“As with all viruses, when you are infected with Sars-CoV-2, the immune system reacts and produces a response”, explains Professor Olivier Schwartz, head of the Viruses and Immunity unit at the Institut Pasteur. . “In particular in the form of the production of antibodies specific to the virus. “
Is this the case in all infected people?
“Yes, but the antibody level is more marked in those who have developed a severe form. No doubt because in these cases, there was a greater presence of virus, ”he explains.
Are people infected for the first time then protected?
“Several studies have shown that antibodies with so-called neutralizing activity are indeed produced by infected people,” says Professor Schwartz. This leads to protection of the organism against further exposure to the virus.
Is this protection final and permanent?
“The response decreases over time. What we know at the moment is that antibodies are still detectable between 3 and 6 months after the primary infection ”. This indicates that the body is protected by the immune system during this period. But “their quantity decreases over time,” he says. And “the detection of antibodies depends on the sensitivity of the tests”.
Several unknowns therefore remain as to the duration and efficacy over time of the immune response to this virus. It is important to remember, however, that not detecting antibodies in the body does not necessarily mean that the immune system is unable to defend itself. “It has a memory, which is manifested in particular by the ability of B lymphocytes – antibody producers – to react if they are again exposed to the virus by again producing specific antibodies”, explains Olivier Schwartz.
Several cases of reinfection have nevertheless been described?
“Indeed, 4 or 5 cases have been reported in the world on more than 45 million infected people”. As Inserm points out, “in the current state of knowledge, most scientists therefore agree that the phenomenon of reinfection remains rare”. And among these few cases “rigorously confirmed, only one, described in October 2020 in The Lancet, had presented more severe symptoms the second time, following reinfection”, continues Inserm.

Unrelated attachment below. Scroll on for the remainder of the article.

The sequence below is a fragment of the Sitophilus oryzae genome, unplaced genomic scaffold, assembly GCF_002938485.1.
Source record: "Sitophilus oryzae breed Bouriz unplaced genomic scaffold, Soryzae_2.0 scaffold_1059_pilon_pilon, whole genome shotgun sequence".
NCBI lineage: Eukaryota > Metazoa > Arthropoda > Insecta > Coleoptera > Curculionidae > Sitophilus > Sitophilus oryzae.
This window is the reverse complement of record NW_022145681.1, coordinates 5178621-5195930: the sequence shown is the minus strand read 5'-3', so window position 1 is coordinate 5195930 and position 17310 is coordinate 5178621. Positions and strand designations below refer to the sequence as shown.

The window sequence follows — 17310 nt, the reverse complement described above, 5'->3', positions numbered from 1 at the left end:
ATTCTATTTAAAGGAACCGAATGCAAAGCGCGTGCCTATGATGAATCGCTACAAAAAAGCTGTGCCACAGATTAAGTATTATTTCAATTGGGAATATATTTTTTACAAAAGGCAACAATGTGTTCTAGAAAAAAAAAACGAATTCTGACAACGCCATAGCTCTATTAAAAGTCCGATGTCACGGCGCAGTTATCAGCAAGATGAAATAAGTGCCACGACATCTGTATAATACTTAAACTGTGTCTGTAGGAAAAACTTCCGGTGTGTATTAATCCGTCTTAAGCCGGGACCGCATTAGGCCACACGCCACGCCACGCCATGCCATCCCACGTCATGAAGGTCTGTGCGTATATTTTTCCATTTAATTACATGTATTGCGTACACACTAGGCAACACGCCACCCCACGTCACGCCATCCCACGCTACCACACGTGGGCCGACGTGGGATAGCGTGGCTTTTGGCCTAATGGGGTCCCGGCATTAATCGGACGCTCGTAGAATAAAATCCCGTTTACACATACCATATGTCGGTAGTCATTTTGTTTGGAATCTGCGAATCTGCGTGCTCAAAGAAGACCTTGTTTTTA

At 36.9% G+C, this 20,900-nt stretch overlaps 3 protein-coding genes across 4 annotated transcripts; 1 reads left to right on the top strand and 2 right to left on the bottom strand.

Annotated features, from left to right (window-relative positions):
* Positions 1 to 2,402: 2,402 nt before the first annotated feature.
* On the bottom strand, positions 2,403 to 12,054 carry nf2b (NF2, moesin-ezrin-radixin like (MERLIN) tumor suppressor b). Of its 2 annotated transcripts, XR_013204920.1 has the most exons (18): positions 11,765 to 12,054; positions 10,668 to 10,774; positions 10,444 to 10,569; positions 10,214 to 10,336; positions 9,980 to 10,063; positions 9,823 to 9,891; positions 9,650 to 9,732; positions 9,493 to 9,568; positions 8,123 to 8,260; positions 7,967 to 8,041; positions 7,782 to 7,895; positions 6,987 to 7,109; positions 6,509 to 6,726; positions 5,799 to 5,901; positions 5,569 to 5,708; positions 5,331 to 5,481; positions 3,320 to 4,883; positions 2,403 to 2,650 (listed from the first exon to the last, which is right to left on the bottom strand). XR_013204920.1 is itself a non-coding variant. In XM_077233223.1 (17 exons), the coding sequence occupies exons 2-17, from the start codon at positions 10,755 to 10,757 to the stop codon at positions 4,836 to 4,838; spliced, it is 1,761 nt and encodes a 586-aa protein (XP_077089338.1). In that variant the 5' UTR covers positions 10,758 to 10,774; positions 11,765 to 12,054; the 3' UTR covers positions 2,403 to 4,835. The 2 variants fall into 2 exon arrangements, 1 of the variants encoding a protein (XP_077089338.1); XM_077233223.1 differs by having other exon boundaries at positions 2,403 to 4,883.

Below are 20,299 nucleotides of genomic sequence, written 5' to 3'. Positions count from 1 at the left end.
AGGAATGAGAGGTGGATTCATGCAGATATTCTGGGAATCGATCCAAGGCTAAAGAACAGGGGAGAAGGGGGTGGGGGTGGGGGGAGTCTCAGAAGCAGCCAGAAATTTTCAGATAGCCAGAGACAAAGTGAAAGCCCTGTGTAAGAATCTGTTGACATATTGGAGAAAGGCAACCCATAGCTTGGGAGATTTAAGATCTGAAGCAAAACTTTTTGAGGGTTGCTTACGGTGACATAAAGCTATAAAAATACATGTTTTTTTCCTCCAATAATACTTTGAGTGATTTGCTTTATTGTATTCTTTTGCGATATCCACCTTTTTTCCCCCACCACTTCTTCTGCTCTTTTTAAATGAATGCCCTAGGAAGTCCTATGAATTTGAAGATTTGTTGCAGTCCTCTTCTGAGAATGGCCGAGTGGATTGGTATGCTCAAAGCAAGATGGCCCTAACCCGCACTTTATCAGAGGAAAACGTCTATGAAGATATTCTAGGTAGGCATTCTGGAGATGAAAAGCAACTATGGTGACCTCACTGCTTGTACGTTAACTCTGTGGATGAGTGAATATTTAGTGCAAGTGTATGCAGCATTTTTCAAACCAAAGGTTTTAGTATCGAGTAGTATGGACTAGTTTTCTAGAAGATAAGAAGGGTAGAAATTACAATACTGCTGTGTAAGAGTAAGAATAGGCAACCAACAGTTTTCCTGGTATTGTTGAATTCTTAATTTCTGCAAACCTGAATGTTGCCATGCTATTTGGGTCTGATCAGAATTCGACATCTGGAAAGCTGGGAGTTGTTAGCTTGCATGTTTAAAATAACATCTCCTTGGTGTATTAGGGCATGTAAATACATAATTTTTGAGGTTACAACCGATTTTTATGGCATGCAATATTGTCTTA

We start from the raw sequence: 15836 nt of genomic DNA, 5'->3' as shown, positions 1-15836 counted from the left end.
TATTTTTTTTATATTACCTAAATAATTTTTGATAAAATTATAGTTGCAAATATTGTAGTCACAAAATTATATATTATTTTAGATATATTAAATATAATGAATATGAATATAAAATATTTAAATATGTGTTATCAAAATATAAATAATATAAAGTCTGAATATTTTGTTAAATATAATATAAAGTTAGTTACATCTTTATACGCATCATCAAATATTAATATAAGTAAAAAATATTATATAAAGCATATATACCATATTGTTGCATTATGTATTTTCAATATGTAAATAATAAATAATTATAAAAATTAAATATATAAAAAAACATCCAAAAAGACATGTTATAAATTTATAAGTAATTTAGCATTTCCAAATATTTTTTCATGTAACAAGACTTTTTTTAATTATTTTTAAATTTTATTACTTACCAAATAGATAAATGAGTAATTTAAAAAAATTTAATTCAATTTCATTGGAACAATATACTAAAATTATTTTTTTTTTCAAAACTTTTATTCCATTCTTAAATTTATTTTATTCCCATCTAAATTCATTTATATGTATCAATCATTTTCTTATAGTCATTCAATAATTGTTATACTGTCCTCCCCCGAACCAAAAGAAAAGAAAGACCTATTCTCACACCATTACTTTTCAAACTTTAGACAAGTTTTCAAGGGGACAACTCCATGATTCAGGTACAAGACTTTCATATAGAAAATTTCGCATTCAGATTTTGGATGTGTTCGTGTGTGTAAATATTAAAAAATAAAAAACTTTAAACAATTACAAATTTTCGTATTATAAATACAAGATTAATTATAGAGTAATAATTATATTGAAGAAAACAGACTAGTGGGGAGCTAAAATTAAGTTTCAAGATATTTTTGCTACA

Can a person infected for the first time transmit the virus?
“When you have had a first infection, that does not necessarily mean that you necessarily have so-called sterilizing immunity,” explains Olivier Schwartz. That is to say, which prevents the virus from settling, even momentarily, in the body. “It is possible that the virus colonizes the nasopharyngeal area, even if antibodies reactivate quickly and block the virus. But this does not prevent the presence and multiplication of the virus, even over a short time, ”he continues.
Certainly “the duration of contagiousness is shorter and the rate of virus produced is lower, but during this period the risk of transmission to others is not zero”. Not to mention that anyone, even immune, can be a carrier of the virus in the hands. “Maintaining barrier gestures is therefore necessary even if we have had a primary infection,” he concludes.
Source: Inserm, October 27, 2020 – interview with Prof. Olivier Schwartz, head of the Viruses and Immunity Unit at the Institut Pasteur, October 30, 2020